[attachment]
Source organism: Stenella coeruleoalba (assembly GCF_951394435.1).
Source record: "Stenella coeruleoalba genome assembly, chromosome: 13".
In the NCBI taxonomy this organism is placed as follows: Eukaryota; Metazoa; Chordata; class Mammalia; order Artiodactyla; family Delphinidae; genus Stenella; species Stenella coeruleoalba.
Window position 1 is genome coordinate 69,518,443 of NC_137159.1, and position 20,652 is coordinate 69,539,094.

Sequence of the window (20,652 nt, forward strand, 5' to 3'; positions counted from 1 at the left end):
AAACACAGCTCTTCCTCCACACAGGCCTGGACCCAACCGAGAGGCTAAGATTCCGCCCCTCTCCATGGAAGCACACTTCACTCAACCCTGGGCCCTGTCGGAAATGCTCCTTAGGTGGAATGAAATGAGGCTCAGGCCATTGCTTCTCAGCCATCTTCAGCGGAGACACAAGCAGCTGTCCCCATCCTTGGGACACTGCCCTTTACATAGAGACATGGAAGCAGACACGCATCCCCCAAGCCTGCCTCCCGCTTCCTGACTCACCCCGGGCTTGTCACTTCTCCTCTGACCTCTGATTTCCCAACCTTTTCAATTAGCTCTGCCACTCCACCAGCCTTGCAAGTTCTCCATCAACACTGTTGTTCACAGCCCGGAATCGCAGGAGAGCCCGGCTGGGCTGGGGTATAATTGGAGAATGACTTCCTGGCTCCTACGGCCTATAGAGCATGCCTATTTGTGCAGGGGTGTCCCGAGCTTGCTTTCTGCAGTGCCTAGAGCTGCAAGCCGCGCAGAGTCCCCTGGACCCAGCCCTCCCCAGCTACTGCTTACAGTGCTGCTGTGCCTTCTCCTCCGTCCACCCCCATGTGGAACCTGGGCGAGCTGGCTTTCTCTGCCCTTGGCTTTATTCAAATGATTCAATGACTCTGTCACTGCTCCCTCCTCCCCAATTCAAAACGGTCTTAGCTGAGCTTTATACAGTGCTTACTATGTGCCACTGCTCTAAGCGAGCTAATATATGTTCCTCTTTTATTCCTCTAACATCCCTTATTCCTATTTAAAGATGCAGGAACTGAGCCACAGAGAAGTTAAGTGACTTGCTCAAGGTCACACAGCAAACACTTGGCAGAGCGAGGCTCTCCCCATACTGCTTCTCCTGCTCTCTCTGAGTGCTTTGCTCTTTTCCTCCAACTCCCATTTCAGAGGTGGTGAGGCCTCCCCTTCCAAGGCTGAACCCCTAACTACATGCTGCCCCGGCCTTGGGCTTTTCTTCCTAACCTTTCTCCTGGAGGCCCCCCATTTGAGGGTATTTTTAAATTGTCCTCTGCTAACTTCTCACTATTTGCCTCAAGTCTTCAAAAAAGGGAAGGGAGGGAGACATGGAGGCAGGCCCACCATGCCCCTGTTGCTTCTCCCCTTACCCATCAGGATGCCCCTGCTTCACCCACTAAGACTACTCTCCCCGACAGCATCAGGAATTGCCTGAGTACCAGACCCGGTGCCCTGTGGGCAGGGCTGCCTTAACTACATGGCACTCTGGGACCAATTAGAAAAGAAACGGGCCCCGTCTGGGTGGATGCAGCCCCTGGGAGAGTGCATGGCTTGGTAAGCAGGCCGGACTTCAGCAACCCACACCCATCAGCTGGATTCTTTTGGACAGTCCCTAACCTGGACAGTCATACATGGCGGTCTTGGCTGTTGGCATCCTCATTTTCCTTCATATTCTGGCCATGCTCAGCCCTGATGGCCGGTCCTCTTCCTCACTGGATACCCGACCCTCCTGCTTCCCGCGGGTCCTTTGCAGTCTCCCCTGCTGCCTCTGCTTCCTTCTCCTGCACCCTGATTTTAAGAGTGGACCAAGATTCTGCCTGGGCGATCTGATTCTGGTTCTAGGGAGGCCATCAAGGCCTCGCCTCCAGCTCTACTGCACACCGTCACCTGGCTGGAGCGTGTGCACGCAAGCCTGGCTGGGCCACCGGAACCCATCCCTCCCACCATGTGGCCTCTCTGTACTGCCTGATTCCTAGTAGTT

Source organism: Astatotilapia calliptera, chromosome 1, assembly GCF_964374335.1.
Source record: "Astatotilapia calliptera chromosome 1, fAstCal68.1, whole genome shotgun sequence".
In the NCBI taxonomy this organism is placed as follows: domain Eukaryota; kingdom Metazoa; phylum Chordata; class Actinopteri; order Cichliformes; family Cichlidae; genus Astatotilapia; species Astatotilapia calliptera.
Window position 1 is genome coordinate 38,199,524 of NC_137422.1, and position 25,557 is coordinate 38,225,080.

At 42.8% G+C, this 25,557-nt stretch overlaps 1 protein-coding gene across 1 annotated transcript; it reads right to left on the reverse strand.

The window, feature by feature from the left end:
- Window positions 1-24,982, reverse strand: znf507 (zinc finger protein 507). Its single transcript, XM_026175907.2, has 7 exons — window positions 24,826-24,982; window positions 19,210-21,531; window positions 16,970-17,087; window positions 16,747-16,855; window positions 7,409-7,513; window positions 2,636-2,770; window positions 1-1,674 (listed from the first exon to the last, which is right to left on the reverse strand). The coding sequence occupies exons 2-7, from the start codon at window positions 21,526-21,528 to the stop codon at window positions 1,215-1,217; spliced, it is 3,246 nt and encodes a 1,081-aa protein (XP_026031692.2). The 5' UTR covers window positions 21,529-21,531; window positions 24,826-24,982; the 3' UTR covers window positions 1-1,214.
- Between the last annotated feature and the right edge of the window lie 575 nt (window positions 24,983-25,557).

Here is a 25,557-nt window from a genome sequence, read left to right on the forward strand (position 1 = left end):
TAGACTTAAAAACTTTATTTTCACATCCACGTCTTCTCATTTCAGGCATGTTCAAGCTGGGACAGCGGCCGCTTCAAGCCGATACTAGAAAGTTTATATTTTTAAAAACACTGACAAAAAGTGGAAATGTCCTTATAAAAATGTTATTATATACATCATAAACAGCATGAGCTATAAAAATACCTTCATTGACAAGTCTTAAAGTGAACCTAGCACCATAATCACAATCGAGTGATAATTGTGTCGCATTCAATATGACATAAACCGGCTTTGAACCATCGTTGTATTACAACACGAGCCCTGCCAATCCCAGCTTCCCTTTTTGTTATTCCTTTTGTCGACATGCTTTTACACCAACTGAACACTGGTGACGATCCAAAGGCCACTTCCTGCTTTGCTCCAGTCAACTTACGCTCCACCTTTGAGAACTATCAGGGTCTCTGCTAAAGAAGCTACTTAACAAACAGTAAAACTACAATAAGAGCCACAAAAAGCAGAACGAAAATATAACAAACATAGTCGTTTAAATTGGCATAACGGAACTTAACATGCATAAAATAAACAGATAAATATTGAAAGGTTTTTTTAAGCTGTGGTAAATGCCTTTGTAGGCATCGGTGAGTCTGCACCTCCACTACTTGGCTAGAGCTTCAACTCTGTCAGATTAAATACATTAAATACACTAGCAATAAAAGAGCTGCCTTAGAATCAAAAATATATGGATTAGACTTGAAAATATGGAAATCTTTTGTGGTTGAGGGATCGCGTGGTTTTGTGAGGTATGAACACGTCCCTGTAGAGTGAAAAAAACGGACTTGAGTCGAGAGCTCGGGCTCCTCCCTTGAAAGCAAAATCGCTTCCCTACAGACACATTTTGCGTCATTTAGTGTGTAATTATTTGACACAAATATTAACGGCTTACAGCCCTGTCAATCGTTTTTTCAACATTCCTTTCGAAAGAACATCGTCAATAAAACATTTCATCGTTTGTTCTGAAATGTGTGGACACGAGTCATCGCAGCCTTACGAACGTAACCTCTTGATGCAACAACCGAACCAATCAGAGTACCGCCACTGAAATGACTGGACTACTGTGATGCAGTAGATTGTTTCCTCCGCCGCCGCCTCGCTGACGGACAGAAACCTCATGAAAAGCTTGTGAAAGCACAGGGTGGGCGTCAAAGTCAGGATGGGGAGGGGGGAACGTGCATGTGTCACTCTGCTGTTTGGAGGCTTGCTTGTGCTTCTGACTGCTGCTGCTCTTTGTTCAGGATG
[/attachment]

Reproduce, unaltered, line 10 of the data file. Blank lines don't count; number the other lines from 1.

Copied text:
Window position 1 is genome coordinate 38,199,524 of NC_137422.1, and position 25,557 is coordinate 38,225,080.